by Michael Tarsala
The transportation companies are still struggling, and they are sending repeated warning signals about future economic growth.
Transportation stocks matter. The amount of stuff shipped -- and the profits derived from it -- gives us important insights into the economy’s strength. That’s why the recent news out of UPS and FedEx have been so disappointing, and a potentially bad sign for the economy and eventually, perhaps the stock market.
In an ideal world, you want to see transportation stocks confirming a market uptrend. That goes all the way back to Dow Theory. Stocks of companies that ship goods should be moving higher along with those that make goods. When they are not, it can help mark a rally's end point.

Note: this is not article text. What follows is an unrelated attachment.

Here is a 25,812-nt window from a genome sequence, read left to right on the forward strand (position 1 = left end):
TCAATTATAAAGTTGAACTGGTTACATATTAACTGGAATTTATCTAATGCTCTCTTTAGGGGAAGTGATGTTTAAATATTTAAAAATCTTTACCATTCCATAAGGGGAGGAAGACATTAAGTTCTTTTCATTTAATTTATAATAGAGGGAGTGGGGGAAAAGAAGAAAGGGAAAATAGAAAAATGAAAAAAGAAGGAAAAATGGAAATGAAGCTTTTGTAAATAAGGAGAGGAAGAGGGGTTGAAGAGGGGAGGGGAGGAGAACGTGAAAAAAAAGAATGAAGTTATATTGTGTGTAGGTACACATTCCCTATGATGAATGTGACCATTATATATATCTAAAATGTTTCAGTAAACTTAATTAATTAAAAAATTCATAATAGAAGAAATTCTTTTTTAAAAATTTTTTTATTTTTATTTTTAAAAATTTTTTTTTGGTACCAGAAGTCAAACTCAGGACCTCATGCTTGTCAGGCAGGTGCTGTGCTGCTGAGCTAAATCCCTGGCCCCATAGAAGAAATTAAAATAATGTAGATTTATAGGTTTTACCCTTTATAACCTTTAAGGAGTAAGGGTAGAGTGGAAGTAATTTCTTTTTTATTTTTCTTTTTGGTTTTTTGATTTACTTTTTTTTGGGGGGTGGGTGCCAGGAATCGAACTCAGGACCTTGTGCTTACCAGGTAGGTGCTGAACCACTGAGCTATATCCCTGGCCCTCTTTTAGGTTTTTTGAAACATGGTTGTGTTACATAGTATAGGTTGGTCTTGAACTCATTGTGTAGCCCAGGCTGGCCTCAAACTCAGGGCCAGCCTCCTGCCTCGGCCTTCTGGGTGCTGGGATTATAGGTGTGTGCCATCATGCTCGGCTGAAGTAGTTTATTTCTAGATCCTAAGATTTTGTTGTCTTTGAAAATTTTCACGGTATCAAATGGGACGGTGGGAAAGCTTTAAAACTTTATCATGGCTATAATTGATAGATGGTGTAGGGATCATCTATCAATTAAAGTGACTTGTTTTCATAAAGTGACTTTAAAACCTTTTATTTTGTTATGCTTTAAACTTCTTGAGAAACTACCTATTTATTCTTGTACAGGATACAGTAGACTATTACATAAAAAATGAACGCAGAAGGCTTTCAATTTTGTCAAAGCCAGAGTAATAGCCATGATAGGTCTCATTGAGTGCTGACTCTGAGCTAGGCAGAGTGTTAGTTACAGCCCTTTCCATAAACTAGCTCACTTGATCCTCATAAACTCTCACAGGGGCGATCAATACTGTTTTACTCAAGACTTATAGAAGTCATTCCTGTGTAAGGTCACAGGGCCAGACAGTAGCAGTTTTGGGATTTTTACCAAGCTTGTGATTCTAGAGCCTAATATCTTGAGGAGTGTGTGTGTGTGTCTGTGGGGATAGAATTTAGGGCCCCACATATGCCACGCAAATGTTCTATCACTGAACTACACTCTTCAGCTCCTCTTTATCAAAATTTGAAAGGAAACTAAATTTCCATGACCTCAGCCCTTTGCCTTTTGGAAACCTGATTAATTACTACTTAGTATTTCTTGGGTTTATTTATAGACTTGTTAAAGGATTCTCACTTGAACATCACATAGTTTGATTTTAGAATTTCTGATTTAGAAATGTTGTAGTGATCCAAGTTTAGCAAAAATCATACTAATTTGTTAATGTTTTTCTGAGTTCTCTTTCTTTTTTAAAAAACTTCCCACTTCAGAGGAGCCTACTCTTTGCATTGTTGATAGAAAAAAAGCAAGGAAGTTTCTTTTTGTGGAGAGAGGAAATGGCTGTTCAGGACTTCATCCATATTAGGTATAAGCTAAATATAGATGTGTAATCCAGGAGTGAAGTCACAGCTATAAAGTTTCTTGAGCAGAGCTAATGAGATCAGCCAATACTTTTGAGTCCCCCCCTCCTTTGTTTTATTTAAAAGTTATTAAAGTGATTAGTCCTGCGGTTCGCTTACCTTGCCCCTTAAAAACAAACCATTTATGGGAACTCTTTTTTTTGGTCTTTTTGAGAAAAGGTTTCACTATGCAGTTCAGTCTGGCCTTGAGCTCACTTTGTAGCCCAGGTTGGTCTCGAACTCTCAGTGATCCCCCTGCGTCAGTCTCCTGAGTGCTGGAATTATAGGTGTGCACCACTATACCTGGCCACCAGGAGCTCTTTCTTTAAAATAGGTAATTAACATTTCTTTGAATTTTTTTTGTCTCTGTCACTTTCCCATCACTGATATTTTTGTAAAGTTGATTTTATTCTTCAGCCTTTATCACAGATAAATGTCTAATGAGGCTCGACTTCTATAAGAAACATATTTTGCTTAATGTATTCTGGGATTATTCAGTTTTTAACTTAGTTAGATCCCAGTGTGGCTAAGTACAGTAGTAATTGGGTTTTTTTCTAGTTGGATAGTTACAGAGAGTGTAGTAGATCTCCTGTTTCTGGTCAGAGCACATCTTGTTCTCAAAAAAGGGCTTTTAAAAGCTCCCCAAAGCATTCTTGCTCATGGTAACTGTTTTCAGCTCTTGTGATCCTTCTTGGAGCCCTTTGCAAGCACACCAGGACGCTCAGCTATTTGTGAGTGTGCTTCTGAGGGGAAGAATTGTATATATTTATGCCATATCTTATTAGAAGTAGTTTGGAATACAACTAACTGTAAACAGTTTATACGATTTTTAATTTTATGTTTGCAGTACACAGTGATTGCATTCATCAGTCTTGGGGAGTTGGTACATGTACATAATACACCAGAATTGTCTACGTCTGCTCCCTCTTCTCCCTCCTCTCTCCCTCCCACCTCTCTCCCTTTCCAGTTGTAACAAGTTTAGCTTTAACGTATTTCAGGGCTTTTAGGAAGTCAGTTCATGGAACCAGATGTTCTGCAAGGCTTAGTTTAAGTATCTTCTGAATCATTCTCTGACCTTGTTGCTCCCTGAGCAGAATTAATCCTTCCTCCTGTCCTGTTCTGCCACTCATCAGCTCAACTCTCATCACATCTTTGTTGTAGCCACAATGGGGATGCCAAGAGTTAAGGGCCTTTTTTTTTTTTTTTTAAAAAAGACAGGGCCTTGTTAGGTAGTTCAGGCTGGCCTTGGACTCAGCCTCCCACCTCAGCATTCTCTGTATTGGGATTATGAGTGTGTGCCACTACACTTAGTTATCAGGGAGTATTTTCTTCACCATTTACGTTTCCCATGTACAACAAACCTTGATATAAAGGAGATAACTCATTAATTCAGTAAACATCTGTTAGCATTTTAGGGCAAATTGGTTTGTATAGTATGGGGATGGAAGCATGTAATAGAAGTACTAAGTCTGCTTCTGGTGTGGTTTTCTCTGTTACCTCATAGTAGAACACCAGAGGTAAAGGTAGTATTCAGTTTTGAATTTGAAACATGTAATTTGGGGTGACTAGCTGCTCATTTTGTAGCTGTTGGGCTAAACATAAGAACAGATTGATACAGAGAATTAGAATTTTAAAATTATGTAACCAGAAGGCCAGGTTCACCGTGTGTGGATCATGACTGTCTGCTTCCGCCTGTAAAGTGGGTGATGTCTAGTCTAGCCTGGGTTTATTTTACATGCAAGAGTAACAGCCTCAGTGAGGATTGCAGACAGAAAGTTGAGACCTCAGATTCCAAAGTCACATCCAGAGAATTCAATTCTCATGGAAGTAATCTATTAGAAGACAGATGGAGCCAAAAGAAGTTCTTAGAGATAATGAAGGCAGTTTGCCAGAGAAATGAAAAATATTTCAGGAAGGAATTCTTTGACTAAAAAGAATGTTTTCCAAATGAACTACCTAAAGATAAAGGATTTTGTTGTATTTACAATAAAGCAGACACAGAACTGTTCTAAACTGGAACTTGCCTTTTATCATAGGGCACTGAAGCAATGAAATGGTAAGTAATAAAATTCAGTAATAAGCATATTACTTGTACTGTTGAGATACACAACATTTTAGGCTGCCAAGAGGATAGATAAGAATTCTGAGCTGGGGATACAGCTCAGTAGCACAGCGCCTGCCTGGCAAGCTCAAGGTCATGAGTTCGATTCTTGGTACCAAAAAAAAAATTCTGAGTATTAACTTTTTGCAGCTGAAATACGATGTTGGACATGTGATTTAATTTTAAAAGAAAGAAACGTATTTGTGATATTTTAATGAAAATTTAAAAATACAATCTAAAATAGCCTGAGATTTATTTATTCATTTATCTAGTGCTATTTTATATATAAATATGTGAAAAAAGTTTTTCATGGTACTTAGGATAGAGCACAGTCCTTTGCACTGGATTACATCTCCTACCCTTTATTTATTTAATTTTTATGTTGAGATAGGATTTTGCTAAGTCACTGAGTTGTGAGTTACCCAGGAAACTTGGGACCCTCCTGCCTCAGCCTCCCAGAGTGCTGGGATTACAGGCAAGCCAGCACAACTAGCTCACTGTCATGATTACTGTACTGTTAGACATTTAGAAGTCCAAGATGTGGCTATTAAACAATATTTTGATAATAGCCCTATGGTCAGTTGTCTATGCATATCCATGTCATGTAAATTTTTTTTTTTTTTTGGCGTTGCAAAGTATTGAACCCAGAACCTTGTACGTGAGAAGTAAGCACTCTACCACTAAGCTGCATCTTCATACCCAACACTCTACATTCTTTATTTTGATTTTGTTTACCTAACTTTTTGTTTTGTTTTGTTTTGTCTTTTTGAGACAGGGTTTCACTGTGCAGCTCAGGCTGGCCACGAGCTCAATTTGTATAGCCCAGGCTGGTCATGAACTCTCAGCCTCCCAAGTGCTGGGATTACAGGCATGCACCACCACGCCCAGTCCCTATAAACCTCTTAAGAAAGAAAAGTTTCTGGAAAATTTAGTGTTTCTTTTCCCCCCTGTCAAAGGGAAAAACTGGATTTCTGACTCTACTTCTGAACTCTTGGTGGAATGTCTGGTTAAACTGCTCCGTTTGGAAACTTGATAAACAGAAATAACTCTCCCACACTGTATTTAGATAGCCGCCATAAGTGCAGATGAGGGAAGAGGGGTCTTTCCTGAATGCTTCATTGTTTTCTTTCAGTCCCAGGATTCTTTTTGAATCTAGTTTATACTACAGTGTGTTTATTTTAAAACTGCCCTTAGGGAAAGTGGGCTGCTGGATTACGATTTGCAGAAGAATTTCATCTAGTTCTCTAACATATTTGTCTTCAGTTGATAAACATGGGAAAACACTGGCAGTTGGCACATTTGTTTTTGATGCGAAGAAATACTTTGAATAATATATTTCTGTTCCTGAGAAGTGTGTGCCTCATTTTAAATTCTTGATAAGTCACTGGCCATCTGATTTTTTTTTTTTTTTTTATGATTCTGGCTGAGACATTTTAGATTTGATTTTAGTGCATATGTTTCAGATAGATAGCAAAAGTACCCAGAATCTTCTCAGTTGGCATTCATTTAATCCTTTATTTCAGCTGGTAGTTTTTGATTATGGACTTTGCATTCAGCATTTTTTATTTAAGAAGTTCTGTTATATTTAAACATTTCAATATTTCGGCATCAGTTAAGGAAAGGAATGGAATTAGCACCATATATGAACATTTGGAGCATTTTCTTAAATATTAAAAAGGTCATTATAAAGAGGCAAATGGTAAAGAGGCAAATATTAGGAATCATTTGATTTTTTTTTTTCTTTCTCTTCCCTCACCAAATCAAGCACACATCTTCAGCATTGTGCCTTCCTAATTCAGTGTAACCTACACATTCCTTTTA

What really would have been awful news, though, is if the Dow Transportation Index actually broke lower out of that sideways trend. That nearly happened two weeks ago. Thankfully, the ECB bond-buying program and the Fed’s QE3 announcement sent the broad markets higher, helping to keep the transports from breaking down.
Just a week removed from QE3, however, the Dow Transportation Index is again a breakdown threat. It stands in stark contrast to the S&P 500, which is still sitting near five-year highs.
A lot of things are going right with the economy. GDP growth in the U.S. remains positive amid the global growth worries. The services sector is still growing. The housing market continues to show signs of strength. And while the jobs market is not improving quickly, there are few signs that it is rapidly declining from here.
The signals being sent from the transportation sector, however, are still saying something negative and must be weighed into any economic or market forecast.